Effective letter writing is an art an advocate must practice and perfect continually. Some pointers for advocate communications are provided below:
1. Educational Record: School personnel often prefer to operate in the realm of the spoken word. They can temporize, mislead, deny, refuse, and, through a flow of educational jargon, avoid dealing with educational issues. They understand that as long as their words and for that matter, the words of the parent, remain in the verbal domain, there is no real accountability.
This is why the axiom, that “if it is not in writing, it didn’t happen,” is so important to the world of educational advocacy. Written communications move the educational dialogue into the student’s educational records. With the parent’s position carefully articulated, it will be harder for the district to misrepresent or mischaracterize the parent’s position. The advocate will find that the district will respond much differently when the advocate puts his communications in writing. The responses will be more careful and considered. While the district’s response may, at first, still be vague and full of educational clichés, the process will have started toward moving the parties to real dialogue on the record. As the advocate develops the art of letter writing, the advocate will learn to write letters, which require more informative and responsive replies.
2. Objectives: As in any undertaking, the advocate should have very clear, precise objectives in his letter writing (or other communication). Before beginning any letter, it is important to consider your precise objectives and to determine to remain focused on these objectives alone. Any material that cannot be justified in relation to a important objective, does not belong in the letter. See strategic planning.
3. Consider tone: Among your objectives you should have a clear sense of what tone or attitude you want to transmit. You may want to introduce yourself and underscore a positive attitude of collaboration. You may have reached a point requiring a firm insistence. Even if you have reached a total impasse and you have no hope of resolving issues, sarcasm, anger, and threats have no power to help you meet your objectives. While I might mention the parent’s frustration, doubts and issues of trust, I generally attempt to separate myself from those emotions in my own communications. Any focus upon perceived slights, “he said – she said” accounts, or other emotional arguments are generally counter-productive.
4. Be Concise: Long rambling letters may contain all the essential information, but they too often lose their impact due to the length and the lack of organization. Many professionals will judge the advocate by the quality (or lack thereof) of the advocate’s communications. They will often ignore or at least give slight attention to letters, which are not clear. Most letters can be reduced in length by half if you develop a tough standard for your own work. Remember your letters will often be reviewed and evaluated as to whether their demands or statements effectively place any responsibility on the school district. Remember that your letters become part of the student’s educational record.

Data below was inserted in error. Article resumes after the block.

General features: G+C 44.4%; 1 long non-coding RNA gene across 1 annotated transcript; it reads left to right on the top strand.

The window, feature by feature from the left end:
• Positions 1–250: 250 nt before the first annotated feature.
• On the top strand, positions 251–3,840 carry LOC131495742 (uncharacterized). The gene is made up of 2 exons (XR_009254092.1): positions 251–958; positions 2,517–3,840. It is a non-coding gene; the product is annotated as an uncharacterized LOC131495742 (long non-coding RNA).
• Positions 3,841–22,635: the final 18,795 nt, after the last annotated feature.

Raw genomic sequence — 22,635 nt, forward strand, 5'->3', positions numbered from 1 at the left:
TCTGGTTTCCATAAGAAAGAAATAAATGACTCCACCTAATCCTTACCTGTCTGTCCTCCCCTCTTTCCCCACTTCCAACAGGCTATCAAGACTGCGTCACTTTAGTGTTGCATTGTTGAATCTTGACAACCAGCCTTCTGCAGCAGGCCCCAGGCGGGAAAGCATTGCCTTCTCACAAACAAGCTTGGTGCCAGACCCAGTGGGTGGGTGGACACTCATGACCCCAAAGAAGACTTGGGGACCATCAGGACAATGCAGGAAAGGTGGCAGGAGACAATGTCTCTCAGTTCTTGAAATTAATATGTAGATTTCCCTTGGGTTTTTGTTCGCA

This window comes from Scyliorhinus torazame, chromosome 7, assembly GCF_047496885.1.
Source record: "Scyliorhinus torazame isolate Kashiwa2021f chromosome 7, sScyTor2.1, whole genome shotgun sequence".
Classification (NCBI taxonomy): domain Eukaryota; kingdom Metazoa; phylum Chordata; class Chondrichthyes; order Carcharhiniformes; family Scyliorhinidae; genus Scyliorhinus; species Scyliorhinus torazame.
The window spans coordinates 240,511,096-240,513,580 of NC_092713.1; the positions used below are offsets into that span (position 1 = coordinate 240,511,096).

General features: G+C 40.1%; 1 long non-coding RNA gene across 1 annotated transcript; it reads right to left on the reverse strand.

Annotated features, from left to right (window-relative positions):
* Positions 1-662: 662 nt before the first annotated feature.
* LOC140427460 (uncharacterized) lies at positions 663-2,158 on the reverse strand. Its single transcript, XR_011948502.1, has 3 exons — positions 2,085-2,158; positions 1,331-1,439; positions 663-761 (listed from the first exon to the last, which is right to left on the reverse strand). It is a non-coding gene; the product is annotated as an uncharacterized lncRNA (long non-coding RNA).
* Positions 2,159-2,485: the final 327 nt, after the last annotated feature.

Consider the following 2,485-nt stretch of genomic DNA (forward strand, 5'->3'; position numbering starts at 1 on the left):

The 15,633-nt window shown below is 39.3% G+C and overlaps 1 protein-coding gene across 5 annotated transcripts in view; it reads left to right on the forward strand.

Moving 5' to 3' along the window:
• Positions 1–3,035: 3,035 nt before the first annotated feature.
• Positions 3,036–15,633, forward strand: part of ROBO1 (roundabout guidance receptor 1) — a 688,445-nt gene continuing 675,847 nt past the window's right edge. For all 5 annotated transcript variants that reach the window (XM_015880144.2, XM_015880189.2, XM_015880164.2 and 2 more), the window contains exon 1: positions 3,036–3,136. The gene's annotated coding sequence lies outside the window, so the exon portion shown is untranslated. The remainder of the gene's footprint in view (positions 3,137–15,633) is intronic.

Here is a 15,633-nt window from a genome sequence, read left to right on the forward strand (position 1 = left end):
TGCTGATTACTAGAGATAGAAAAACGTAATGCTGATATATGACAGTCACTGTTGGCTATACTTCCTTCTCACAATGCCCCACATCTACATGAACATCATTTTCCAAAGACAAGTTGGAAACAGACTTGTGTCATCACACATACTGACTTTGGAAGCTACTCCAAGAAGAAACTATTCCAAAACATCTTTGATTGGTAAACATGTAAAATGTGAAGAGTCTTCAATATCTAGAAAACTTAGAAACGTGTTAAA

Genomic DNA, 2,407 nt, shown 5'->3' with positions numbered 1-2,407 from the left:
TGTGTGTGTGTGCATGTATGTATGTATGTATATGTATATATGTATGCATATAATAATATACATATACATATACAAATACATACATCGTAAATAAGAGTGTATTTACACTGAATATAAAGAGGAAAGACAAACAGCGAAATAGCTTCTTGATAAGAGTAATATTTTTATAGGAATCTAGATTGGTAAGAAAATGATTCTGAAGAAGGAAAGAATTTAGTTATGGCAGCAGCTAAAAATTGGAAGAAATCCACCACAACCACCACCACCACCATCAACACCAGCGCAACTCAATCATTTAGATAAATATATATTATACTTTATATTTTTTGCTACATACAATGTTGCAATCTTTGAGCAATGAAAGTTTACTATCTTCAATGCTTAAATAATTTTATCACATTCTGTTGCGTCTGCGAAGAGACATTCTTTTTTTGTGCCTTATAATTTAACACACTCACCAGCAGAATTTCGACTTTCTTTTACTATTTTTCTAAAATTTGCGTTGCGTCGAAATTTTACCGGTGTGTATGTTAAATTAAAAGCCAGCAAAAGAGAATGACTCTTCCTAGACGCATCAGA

5. Be Organized: An effective letter will be organized in its presentation. Consider the simple formula of (a) an introduction; (b) statement of concerns; (c) statement of requests; (d) conclusion. Use the introduction to be positive. Remember the value of positive behavior reinforcement. Thank the district for some positive actions (“catch them being good”). This can be short and professional. If you are responding to a particular letter or communication, state exactly what is being responded to, with the date. I try to make my statement of concerns short and precise, using educational terms and concepts. The statement of requests should generally be made in the “conditional” tense and politely. It is just as easy to say, “We would appreciate a meeting of Johnny’s IEP team to consider the …,” as to say “We demand an IEP meeting.” Your conclusion should invite continued communication, especially stating your willingness to dialogue on the issues raised in the letter. It is often helpful to state the immediate action you would like the recipient to undertake. Example: “Please let me know as soon as you have been able to determine several suitable dates and times for the IEP meeting.”
- As in any type of writing project, it is wise to do an outline prior to beginning writing. - It is very useful to use bullets or numbers when listing concerns/issues or requests.
- Generally when I number these items, the recipient will respond using the same format. This makes it much easier to be sure each item is being responded to.